Research from the USA shows that confirmed nasopharyngeal colonization with Streptococcus pneumoniae independently predicts a rapid response to antimicrobial therapy in children with acute sinusitis.
“Because the nasopharynx is the reservoir from which pathogens enter the sinuses, it stands to reason that children with pathogens in their nasopharynx appear to benefit more from antimicrobial therapy,” comment study authors Nader Shaikh (University of Pittsburgh School of Medicine, Pennsylvania) and colleagues.
“This hypothesis is consistent with randomized, placebo-controlled trials of adults with acute sinusitis or upper respiratory tract infection that have shown antimicrobial therapy to be more effective in the subset of patients with nasopharyngeal colonization with respiratory pathogens.”
The team analyzed data on 198 children aged 2–12 years who presented in primary care with acute sinusitis and were prescribed antibiotics. The children completed the Pediatric Rhinosinusitis Symptom scale every evening until follow-up at 8–12 days.
Of the 150 children with nasopharyngeal cultures, 49% had at least one pathogen recovered; S.pneumoniae, Haemophilus influenzae, and Moraxella catarrhalis were isolated from 29%, 15%, and 15%, respectively.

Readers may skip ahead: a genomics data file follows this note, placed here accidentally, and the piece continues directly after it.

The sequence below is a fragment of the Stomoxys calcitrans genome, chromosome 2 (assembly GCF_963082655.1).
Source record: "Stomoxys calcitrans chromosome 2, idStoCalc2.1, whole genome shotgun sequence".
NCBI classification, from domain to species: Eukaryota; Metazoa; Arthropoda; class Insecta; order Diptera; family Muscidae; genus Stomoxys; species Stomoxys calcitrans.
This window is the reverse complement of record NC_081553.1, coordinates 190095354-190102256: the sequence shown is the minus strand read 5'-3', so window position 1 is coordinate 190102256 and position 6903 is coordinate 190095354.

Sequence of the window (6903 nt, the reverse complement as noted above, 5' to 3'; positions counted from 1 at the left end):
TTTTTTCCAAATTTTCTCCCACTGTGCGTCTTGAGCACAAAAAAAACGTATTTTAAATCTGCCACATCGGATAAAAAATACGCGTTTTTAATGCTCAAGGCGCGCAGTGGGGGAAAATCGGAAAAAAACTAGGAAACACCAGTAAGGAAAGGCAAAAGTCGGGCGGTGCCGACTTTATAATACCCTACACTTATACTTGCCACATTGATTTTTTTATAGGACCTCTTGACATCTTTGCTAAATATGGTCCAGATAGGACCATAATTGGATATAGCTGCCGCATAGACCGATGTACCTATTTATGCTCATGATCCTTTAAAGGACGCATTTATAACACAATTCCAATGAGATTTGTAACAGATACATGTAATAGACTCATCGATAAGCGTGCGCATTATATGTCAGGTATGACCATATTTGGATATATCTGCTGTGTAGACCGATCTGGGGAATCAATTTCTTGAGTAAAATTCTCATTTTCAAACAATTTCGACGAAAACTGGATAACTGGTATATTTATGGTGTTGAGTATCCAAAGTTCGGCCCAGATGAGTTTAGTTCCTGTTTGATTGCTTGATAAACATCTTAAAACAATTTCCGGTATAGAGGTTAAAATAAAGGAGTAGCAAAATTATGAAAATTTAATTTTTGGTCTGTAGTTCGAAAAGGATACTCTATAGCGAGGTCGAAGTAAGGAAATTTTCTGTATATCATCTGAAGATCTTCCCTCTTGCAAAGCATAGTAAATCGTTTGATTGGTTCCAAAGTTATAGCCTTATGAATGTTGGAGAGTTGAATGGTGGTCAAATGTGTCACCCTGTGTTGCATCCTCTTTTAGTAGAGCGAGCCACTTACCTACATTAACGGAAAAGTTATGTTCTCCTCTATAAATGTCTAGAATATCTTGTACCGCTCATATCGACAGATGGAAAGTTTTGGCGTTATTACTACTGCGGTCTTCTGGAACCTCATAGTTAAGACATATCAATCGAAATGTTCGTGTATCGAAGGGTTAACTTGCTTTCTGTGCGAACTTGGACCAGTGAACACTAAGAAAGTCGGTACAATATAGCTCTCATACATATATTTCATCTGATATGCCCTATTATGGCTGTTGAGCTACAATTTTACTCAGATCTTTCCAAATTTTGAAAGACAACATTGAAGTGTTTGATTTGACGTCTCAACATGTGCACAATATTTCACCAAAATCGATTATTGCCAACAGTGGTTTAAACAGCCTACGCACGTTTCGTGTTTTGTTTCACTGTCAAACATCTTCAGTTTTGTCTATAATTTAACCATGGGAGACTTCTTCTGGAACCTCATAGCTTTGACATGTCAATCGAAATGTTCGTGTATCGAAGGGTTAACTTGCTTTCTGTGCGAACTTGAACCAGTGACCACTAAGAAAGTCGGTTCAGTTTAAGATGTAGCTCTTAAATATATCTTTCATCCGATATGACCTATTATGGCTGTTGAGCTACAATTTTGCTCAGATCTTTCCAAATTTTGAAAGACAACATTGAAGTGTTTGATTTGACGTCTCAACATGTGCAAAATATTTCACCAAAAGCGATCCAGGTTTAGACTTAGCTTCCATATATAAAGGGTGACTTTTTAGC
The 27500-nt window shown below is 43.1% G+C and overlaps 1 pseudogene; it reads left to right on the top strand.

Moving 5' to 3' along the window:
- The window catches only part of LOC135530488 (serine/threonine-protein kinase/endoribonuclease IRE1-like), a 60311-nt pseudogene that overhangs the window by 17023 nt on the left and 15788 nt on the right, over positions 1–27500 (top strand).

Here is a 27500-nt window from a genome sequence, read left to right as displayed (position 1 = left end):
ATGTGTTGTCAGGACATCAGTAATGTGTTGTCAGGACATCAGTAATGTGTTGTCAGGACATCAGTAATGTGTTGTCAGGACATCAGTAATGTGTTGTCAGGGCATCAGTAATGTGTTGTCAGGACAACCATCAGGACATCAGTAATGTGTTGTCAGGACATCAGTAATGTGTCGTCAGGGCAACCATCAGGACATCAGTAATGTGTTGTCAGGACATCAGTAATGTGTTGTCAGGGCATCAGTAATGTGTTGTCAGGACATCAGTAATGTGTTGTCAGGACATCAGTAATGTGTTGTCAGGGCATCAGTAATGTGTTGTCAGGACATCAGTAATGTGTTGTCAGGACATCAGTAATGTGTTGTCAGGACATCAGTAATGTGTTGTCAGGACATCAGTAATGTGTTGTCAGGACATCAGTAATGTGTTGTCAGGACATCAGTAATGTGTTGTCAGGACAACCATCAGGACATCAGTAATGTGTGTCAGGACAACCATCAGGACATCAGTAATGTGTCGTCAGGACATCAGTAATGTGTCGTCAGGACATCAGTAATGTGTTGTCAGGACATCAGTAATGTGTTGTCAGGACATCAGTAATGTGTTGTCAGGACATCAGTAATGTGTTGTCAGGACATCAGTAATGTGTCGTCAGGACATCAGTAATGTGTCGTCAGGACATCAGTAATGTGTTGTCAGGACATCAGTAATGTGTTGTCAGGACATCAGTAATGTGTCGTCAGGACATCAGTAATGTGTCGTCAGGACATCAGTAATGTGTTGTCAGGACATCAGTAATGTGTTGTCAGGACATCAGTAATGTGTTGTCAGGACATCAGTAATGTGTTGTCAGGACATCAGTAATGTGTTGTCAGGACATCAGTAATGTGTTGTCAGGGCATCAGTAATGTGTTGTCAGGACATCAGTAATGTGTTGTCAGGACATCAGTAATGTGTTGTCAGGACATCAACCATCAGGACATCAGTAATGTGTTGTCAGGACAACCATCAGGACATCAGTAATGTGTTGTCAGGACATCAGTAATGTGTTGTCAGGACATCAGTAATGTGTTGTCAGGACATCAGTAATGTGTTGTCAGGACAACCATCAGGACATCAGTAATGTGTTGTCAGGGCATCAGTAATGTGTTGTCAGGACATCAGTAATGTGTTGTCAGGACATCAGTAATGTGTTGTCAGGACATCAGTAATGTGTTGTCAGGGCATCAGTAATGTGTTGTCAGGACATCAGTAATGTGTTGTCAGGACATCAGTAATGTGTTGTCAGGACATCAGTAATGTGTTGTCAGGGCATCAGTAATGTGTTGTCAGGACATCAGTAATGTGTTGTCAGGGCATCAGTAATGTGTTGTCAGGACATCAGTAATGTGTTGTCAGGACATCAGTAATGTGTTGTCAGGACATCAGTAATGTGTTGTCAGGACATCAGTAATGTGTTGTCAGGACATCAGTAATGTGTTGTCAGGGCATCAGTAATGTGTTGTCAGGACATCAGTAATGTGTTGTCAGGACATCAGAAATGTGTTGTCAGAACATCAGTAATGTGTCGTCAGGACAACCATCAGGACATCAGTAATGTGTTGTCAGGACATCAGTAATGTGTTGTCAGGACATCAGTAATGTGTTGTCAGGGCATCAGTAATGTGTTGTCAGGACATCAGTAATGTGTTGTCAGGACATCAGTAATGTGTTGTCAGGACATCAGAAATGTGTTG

The overall time to resolution of symptoms was 6–9 days in 19% of children, 10–19 days in 54%, and 20–30 days in 27%. The researchers found in multivariate analysis that confirmed nasopharyngeal colonization with S. pneumoniae at baseline was the only factor independently associated with time to resolution. The median time to resolution in such patients was 6.5 days compared with 8.5 days in children without colonization.
Other factors associated with time to resolution in univariate analysis included history of allergic rhinitis, headache, and a temperature over 38°C. However, these did not retain significance in the multivariate model.
Writing in the Journal of Pediatrics, Shaikh et al say that theirs is the first study to explore which factors predict symptom resolution in children with acute sinusitis.
“On the basis of our results, we recommend that authors of future randomized trials of children with acute sinusitis consider testing for respiratory pathogens... at the time of randomization. In this way, the efficacy of antimicrobials in these subgroups could be compared,” the team suggests.
“If substantial differences in efficacy are found, perhaps point-of-care test for S pneumoniae, could serve as a method of reducing prescription of antimicrobials.”
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